Today, the prospect of any such meeting of the minds between China’s government and its people has vanished, and the people have lost all confidence in the government. This is the main reason why so many social conflicts ultimately erupt into violence. In the delicate process of reform, with pressures from above and from below, social stability depends on keeping open a channel for dialogue between the government and society. Only through dialogue can the two sides work in concert to ensure a smooth and steady transformation. Taiwan’s experience offers the best point of reference. If the 1989 democracy movement had succeeded, the social foundation for the introduction of reforms in China would have been greatly strengthened.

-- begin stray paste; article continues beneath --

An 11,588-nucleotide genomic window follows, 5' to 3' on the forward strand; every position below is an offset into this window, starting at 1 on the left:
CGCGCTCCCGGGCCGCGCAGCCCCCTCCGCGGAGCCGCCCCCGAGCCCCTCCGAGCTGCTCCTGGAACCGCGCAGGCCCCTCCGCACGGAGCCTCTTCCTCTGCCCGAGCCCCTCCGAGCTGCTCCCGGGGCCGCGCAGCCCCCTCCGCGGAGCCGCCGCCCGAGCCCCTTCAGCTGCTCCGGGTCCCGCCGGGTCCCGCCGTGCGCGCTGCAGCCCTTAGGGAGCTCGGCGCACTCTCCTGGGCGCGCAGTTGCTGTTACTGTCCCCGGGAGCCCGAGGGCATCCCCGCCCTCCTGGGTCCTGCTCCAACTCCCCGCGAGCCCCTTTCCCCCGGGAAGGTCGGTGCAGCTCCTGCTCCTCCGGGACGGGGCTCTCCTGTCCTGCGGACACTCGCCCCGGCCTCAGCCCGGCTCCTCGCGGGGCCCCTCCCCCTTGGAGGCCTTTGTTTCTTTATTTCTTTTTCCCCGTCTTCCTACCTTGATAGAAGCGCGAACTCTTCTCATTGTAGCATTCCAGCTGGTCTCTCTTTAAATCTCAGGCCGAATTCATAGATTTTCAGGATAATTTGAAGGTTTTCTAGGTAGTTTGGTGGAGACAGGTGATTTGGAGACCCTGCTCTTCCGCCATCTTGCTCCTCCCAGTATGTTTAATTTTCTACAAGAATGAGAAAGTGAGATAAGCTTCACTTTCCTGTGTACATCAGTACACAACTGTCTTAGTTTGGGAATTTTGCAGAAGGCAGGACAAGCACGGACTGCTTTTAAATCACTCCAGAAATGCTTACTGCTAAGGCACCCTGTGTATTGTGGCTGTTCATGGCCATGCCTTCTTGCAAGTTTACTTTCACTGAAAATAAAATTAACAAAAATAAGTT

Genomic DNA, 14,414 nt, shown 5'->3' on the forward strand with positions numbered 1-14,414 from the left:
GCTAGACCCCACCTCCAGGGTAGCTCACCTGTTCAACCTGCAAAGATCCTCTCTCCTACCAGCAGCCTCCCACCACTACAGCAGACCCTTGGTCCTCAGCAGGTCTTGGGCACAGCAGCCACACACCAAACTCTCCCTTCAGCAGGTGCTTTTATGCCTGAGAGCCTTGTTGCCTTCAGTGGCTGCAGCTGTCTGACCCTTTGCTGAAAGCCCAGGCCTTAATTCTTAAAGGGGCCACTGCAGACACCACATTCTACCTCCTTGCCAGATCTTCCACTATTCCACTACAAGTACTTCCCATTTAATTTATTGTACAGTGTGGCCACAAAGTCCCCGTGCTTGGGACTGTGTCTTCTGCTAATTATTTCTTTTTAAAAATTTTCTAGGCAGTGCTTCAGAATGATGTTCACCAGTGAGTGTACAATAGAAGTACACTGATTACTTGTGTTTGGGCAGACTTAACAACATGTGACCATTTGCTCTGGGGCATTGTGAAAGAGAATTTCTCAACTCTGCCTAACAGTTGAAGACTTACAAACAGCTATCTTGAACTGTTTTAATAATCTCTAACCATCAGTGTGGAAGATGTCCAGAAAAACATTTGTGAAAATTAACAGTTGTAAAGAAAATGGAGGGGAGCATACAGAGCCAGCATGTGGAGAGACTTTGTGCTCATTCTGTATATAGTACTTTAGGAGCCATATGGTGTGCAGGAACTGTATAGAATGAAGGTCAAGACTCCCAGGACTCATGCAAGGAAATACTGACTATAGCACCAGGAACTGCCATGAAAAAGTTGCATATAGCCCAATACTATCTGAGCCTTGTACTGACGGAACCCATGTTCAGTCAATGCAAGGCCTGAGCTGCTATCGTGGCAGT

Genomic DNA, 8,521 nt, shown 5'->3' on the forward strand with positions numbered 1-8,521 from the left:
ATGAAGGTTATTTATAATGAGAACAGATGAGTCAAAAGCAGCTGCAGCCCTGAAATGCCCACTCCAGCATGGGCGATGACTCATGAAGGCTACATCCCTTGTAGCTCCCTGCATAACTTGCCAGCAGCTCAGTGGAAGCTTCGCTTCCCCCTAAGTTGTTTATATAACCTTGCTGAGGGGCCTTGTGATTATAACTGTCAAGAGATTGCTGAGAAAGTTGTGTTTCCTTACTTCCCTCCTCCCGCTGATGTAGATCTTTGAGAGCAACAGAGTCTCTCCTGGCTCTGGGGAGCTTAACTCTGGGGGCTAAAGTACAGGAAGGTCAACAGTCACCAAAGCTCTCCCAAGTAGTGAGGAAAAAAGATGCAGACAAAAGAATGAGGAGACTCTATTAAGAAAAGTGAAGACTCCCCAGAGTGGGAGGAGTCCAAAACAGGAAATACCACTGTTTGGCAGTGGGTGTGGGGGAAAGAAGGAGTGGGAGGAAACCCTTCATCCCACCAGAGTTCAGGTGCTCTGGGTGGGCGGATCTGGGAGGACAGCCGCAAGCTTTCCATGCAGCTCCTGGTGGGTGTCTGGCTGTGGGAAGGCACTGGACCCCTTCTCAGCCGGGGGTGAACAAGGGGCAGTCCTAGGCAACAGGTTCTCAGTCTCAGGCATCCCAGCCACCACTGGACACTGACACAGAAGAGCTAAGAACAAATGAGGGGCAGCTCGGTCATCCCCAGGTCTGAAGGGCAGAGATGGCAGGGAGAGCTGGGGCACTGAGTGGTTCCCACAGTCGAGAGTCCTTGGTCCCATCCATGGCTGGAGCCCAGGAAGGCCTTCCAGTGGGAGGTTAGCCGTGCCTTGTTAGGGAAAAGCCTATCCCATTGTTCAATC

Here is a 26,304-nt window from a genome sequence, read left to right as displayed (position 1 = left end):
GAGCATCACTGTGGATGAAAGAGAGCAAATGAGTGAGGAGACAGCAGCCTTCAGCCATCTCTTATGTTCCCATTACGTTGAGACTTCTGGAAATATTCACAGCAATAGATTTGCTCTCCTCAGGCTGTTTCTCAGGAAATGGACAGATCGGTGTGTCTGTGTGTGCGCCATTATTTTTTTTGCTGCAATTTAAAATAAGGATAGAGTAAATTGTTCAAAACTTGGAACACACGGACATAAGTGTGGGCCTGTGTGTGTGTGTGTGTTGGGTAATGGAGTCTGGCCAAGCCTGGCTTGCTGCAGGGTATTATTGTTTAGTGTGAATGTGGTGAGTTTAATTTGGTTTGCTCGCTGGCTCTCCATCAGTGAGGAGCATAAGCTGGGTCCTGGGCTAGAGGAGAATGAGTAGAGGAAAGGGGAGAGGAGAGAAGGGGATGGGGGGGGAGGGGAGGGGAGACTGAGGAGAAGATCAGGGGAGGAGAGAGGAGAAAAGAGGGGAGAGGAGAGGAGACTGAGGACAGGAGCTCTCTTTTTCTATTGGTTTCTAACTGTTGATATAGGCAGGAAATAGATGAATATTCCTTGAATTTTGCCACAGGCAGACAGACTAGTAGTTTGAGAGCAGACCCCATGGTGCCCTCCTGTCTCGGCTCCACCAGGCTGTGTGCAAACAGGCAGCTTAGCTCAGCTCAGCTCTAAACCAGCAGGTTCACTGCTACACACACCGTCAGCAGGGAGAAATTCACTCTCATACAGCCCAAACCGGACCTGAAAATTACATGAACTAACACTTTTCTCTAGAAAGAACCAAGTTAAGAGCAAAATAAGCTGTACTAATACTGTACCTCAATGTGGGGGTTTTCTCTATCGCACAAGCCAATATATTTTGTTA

Of course, success for the 1989 democracy movement would have had a range of other, deeper political, economic, and social effects that would have unfolded gradually over time. The developments mentioned above are the minimum changes that we could have expected to see in the near term. Simply put, if the 1989 democracy movement had succeeded, China would have stepped more swiftly onto the path of market development, and the ensuing economic reforms would have been implemented within a framework of political democracy. A democratic setting, with all the political constraints and incentives this entails, would likely have mitigated the rising social inequality that accompanied marketization, preventing it from climbing to the levels that we see in China today. Furthermore, development would have been carried out through a process of constant dialogue between the government and the public, contributing to the growth and strengthening of civil society. Is this not the kind of China that we would like to see?